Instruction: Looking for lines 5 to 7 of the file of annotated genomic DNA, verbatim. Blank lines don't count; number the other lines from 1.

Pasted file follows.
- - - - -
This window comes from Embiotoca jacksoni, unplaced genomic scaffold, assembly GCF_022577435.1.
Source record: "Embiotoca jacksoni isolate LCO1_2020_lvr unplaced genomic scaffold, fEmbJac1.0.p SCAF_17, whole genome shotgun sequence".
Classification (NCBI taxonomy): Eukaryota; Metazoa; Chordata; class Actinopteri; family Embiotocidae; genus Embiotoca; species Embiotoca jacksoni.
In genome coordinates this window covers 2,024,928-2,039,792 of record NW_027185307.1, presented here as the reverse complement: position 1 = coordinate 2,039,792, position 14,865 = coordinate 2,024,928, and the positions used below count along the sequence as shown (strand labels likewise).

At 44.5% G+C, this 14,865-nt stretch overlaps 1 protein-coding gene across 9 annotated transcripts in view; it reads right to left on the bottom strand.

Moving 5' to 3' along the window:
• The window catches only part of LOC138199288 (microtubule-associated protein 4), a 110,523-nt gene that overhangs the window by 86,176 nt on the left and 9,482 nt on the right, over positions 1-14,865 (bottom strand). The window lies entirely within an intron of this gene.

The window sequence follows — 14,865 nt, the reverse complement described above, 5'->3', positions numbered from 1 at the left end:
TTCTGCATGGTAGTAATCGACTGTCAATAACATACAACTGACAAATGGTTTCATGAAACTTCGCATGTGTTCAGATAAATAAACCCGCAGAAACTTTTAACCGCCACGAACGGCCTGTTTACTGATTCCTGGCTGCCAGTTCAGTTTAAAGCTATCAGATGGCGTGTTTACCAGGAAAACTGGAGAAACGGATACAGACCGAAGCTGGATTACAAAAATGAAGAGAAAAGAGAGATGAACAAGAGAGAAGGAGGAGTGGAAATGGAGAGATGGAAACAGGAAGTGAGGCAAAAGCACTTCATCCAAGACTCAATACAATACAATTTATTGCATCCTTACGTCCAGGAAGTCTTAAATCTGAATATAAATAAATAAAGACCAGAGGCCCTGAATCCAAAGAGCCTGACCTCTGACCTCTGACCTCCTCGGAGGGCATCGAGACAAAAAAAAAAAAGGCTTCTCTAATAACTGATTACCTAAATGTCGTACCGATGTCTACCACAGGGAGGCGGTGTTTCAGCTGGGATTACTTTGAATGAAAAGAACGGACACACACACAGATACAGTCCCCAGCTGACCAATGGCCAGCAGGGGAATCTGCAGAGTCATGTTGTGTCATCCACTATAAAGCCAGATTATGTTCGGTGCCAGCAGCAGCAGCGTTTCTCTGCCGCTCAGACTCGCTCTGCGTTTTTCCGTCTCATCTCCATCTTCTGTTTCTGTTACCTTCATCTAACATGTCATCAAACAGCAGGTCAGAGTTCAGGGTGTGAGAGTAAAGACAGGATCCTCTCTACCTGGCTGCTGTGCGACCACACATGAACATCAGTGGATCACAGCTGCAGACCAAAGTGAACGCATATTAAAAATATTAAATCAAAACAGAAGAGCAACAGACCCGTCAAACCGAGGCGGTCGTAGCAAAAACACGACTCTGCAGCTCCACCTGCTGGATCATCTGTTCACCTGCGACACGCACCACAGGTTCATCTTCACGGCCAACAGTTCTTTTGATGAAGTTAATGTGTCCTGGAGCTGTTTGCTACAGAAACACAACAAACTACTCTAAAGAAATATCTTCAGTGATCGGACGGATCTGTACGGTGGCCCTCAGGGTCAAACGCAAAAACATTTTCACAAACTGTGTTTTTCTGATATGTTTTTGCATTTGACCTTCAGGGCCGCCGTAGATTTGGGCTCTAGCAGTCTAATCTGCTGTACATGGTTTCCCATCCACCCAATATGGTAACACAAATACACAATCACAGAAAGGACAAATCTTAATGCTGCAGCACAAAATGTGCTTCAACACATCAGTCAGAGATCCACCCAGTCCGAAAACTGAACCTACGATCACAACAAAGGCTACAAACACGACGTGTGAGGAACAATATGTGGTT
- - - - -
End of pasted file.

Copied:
At 44.5% G+C, this 14,865-nt stretch overlaps 1 protein-coding gene across 9 annotated transcripts in view; it reads right to left on the bottom strand.

Moving 5' to 3' along the window:
• The window catches only part of LOC138199288 (microtubule-associated protein 4), a 110,523-nt gene that overhangs the window by 86,176 nt on the left and 9,482 nt on the right, over positions 1-14,865 (bottom strand). The window lies entirely within an intron of this gene.